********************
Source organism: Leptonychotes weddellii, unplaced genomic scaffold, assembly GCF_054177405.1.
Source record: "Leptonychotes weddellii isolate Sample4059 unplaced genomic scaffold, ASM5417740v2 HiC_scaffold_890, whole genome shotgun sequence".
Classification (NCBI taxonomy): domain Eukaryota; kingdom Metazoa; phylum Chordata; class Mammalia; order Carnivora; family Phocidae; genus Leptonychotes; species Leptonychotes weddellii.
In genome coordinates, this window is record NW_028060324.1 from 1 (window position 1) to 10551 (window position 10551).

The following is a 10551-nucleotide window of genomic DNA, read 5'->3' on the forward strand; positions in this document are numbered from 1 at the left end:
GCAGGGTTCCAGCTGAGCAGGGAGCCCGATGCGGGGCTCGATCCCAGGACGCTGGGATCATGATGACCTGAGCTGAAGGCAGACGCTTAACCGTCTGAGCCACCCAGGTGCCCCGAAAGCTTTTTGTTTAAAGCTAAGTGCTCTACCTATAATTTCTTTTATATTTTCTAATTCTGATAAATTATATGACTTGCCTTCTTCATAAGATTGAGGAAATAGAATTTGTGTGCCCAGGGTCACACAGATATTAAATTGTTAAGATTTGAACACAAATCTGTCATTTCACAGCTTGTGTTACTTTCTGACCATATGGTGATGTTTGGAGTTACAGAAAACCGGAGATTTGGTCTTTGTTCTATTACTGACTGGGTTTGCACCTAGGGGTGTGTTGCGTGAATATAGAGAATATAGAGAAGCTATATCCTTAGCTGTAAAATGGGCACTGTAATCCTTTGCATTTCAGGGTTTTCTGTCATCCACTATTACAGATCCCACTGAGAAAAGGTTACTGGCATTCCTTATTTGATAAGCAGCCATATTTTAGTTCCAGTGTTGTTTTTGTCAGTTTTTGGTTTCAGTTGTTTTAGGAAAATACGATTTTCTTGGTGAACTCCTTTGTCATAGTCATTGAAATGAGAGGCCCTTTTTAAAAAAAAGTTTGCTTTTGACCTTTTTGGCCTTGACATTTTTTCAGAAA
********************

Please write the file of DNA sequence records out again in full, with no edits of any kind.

Source organism: Leptonychotes weddellii, unplaced genomic scaffold, assembly GCF_054177405.1.
Source record: "Leptonychotes weddellii isolate Sample4059 unplaced genomic scaffold, ASM5417740v2 HiC_scaffold_890, whole genome shotgun sequence".
Classification (NCBI taxonomy): domain Eukaryota; kingdom Metazoa; phylum Chordata; class Mammalia; order Carnivora; family Phocidae; genus Leptonychotes; species Leptonychotes weddellii.
In genome coordinates, this window is record NW_028060324.1 from 1 (window position 1) to 10551 (window position 10551).

The following is a 10551-nucleotide window of genomic DNA, read 5'->3' on the forward strand; positions in this document are numbered from 1 at the left end:
GCAGGGTTCCAGCTGAGCAGGGAGCCCGATGCGGGGCTCGATCCCAGGACGCTGGGATCATGATGACCTGAGCTGAAGGCAGACGCTTAACCGTCTGAGCCACCCAGGTGCCCCGAAAGCTTTTTGTTTAAAGCTAAGTGCTCTACCTATAATTTCTTTTATATTTTCTAATTCTGATAAATTATATGACTTGCCTTCTTCATAAGATTGAGGAAATAGAATTTGTGTGCCCAGGGTCACACAGATATTAAATTGTTAAGATTTGAACACAAATCTGTCATTTCACAGCTTGTGTTACTTTCTGACCATATGGTGATGTTTGGAGTTACAGAAAACCGGAGATTTGGTCTTTGTTCTATTACTGACTGGGTTTGCACCTAGGGGTGTGTTGCGTGAATATAGAGAATATAGAGAAGCTATATCCTTAGCTGTAAAATGGGCACTGTAATCCTTTGCATTTCAGGGTTTTCTGTCATCCACTATTACAGATCCCACTGAGAAAAGGTTACTGGCATTCCTTATTTGATAAGCAGCCATATTTTAGTTCCAGTGTTGTTTTTGTCAGTTTTTGGTTTCAGTTGTTTTAGGAAAATACGATTTTCTTGGTGAACTCCTTTGTCATAGTCATTGAAATGAGAGGCCCTTTTTAAAAAAAAGTTTGCTTTTGACCTTTTTGGCCTTGACATTTTTTCAGAAA